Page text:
Although the no pass/no play rule has the best of intentions, many educators state that few, if any, students have benefited from this unjust rule. It takes away a source of achievement and self-esteem, which only leads to increasing anger, frustration, and hopelessness.
The academic requirement for the no pass/no play rule states that if a student receives a grade below 70 in any academic class at the end of the grading period may not participate in any extracurricular activities for at least three school weeks. But even if a student fails academically or drops out of school, they should at least have hope that they are good at something. People DO make a living in music, art, athletics, and many skills we consider as “extra-curricular.”
The message sent from the no pass/no play rule is “what you are good at isn’t important or valuable enough.” It recognizes and makes students aware of their inadequacies and takes away the only sense of achievement they have.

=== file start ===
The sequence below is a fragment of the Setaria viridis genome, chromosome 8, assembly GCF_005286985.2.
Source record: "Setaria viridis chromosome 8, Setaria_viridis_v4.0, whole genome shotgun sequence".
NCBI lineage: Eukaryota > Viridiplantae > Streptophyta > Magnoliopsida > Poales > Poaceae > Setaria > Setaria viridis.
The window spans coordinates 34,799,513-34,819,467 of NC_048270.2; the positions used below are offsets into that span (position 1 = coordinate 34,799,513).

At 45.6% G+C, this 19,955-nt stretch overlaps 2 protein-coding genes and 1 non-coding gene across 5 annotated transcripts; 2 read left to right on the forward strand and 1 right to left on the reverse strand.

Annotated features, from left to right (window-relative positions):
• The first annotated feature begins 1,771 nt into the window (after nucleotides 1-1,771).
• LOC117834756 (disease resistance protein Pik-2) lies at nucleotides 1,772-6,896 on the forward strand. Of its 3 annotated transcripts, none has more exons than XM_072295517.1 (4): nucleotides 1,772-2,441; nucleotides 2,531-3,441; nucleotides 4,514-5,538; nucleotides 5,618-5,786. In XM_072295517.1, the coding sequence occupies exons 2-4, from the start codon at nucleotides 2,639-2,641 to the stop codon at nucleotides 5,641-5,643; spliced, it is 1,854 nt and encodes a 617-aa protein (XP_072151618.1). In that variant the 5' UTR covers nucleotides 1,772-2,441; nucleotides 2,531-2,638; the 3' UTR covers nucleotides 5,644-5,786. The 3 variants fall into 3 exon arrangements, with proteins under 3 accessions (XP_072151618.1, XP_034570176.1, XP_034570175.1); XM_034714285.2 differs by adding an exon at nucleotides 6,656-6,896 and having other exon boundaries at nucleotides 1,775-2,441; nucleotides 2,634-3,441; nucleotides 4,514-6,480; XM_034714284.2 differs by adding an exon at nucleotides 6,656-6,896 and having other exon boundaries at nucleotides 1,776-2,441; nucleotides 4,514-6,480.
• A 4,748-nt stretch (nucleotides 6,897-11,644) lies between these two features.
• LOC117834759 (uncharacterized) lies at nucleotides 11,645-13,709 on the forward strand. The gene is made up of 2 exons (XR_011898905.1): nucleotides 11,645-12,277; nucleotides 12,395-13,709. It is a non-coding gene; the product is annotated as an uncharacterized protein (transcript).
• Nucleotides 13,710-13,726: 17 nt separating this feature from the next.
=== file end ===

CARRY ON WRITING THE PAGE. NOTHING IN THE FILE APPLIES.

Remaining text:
There are better ways to help guarantee students pass in school. Some examples include periodic testing to ensure the quality of education, and mandatory testing for everyone prior to graduation. Some of these have already taken place in some schools. But art, music, and athletics should be treated as if they are as important as math, science, and history because they are. For many kids they are even more important in both school and life.
My name is Jessica T. and I am a high school senior. During high school, I have been very focused on academics, and have also been involved with many extracurricular activities. As I prepare for my freshman year at Central Michigan University, my goals are to be an active member of the Honor’s Program, to be selected for the Leadership Camp and Safari, and to achieve a major in Integrative Public ...